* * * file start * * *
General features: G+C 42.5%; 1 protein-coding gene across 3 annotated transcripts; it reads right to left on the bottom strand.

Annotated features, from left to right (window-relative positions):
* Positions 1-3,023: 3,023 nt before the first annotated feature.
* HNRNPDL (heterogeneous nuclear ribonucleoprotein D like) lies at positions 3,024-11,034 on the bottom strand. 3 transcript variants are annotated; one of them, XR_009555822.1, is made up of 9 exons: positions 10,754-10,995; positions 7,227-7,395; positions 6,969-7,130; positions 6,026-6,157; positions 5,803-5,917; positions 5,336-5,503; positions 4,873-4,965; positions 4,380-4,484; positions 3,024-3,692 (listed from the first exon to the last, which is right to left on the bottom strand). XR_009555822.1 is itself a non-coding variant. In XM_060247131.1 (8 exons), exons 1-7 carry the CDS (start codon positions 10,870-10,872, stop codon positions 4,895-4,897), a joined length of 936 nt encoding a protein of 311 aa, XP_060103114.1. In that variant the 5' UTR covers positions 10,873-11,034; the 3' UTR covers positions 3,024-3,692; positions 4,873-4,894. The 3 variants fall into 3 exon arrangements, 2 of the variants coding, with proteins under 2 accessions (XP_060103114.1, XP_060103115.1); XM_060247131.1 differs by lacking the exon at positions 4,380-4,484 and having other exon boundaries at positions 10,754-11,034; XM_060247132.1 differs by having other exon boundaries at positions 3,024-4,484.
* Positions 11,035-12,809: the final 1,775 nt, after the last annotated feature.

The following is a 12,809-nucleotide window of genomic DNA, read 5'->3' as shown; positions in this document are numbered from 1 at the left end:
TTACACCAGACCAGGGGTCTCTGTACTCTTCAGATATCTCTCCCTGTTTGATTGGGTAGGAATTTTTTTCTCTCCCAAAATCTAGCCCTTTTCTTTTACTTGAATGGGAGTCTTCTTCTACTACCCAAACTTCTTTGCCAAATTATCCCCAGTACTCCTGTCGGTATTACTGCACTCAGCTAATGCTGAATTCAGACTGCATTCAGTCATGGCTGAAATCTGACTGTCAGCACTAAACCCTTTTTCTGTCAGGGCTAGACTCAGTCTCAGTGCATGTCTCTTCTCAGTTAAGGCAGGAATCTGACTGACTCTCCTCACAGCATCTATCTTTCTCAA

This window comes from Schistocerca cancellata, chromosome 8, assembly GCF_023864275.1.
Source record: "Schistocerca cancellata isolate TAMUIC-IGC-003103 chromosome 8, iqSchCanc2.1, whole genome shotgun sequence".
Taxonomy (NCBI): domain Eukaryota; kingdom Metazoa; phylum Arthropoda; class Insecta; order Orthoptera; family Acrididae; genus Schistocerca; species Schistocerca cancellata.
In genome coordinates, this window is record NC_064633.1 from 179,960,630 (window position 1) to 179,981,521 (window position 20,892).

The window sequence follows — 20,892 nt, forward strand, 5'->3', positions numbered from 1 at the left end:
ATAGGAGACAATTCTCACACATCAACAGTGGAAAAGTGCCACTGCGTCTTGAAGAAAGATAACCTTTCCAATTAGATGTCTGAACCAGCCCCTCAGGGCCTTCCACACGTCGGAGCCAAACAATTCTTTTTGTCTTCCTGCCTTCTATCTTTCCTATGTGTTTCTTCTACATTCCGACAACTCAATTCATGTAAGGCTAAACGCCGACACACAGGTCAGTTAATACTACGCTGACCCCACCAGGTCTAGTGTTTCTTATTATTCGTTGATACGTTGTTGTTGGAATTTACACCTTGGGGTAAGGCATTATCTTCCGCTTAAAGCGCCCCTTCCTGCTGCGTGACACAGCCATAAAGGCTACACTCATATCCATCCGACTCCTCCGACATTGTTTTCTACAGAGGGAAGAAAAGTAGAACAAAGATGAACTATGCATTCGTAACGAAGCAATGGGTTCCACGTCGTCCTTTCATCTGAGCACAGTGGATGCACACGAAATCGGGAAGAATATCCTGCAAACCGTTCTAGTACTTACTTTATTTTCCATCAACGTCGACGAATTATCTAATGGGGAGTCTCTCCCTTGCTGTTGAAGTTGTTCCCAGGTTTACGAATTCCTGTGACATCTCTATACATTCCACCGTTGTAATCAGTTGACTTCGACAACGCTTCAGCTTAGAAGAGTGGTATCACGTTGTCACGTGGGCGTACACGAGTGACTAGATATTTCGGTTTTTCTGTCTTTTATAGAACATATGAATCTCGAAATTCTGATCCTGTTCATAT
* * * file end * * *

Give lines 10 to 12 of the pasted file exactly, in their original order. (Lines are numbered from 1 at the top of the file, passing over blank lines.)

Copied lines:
Taxonomy (NCBI): domain Eukaryota; kingdom Metazoa; phylum Arthropoda; class Insecta; order Orthoptera; family Acrididae; genus Schistocerca; species Schistocerca cancellata.
In genome coordinates, this window is record NC_064633.1 from 179,960,630 (window position 1) to 179,981,521 (window position 20,892).

The window sequence follows — 20,892 nt, forward strand, 5'->3', positions numbered from 1 at the left end: